There are hardly any options that are better than tax-saving schemes when it comes to investing. Such schemes not only help individuals save tax but also fetch decent returns on investments.
Two of the most popular investment schemes are Equity Linked Savings Scheme (ELSS) and Public Provident Fund (PPF) as both offer better good long-term returns and tax benefits.
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Equity Linked Savings Scheme (ELSS)
The ELSS or Equity Linked Savings Scheme is the only kind of mutual funds that are covered under Section 80(C) of the Income Tax Act, 1961.
The scheme is popular as it has the shortest lock-in period among all tax-saving schemes under Section 80(C). It is mostly preferred by people with a higher risk appetite as a significant portion of ELSS goes towards equity investments.
Therefore, the returns on investment in this particular scheme are linked to the market. Investing in this scheme will earn you tax benefits under Section 80(C) of the Income Tax Act, under which contributions up to Rs 1,50,000 are exempt from taxation.
Experts say this is ideal for those who want to gain tax benefits as well as higher returns. They also have a much shorter lock-in period of three years, which can be extended further. However, the ELSS is not tax-exempt anymore as per guidelines issued in Budget 2018. It may be noted that a 10 per cent LTCG tax is applicable if the gains exceed Rs 1 lakh in a year.
Individuals who want to invest in ELSS should know that the risk involved is higher in comparison to a fixed deposit or PPF, but they offer much better returns.
Public Provident Fund (PPF)
The Public Provident Fund or PPF is one of the most popular investment options as they are not only exempt from taxation but also secure. All Indians are eligible to invest in this scheme except NRIs.
Investments towards the PPF can also be claimed as tax deduction under Section 80(C). It is worth mentioning that the PPF interest rate has been lowered sharply to 7.10 per cent this year due to the economic slowdown triggered by Covid-19 pandemic. Under the PPF scheme, you can invest between Rs 500 and Rs 1.5 lakh in a financial year.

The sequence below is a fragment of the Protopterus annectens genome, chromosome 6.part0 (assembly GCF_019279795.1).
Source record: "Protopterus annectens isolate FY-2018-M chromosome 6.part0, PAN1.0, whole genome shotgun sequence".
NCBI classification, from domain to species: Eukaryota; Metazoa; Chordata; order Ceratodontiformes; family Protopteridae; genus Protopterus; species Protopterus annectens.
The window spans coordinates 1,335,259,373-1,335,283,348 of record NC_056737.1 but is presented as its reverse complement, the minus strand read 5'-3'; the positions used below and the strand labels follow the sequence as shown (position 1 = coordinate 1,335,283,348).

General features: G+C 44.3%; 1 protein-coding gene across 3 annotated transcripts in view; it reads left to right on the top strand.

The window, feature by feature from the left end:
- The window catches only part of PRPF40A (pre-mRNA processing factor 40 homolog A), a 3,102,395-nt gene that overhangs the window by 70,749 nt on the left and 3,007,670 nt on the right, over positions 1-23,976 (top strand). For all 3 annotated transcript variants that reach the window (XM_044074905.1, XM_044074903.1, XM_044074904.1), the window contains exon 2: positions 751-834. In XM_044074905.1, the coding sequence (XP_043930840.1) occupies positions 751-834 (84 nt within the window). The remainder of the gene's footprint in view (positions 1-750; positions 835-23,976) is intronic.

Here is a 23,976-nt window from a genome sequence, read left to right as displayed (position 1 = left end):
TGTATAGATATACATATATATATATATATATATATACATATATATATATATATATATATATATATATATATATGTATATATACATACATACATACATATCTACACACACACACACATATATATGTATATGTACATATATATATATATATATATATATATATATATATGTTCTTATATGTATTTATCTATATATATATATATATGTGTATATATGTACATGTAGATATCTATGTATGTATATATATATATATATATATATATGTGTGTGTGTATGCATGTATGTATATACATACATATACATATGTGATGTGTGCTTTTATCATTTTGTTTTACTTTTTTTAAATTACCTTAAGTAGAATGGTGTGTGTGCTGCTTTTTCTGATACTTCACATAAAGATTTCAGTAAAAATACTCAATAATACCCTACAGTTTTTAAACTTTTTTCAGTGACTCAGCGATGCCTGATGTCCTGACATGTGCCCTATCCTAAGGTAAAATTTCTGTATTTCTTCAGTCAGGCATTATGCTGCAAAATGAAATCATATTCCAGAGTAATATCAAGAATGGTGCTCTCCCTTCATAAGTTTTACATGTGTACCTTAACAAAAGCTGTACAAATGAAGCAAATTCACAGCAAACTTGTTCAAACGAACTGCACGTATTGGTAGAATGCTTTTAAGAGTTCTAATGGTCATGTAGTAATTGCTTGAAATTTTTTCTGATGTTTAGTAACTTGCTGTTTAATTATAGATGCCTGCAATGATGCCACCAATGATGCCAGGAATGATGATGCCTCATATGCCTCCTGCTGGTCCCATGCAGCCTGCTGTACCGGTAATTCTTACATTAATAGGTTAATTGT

The deposit can be made during a year at once or in monthly instalments, whichever you prefer. Investors in this scheme should note that it is a long-term scheme. While there is a provision to make partial withdrawals from the PPF account from the sixth year, the entire corpus can only be withdrawn after the maturity period of 15 years.
Investors should note that the mandatory lock-in period is 15 years, following which you can extend it for another five years. The interest you earn from this scheme, unlike the ELSS, is entirely tax-free.
ELSS vs PPF: Which one is better for you
It actually depends on the person and what kind of investment he or she is looking for. While both are excellent for tax saving, only PPF will provide an interest-free return. However, the lock-in period for PPF is much more than the initial three-year lock-in period for ELSS, which also offers higher returns on investment.
While the rate of return in ELSS is dynamic and depends on market performance, the performance of such hybrid schemes in recent years has not been up to the mark.
Furthermore, the risk involved with investing in ELSS is higher than that of PPF, which has a lower percentage of return. Factors such as how much risk you are willing to take are crucial in deciding which scheme to opt for.
Another point that can be considered is premature withdrawal. While PPF allows 50 per cent withdrawal of funds after five years, ELSS does not allow any partial withdrawals in between and you will have to wait three years for withdrawals.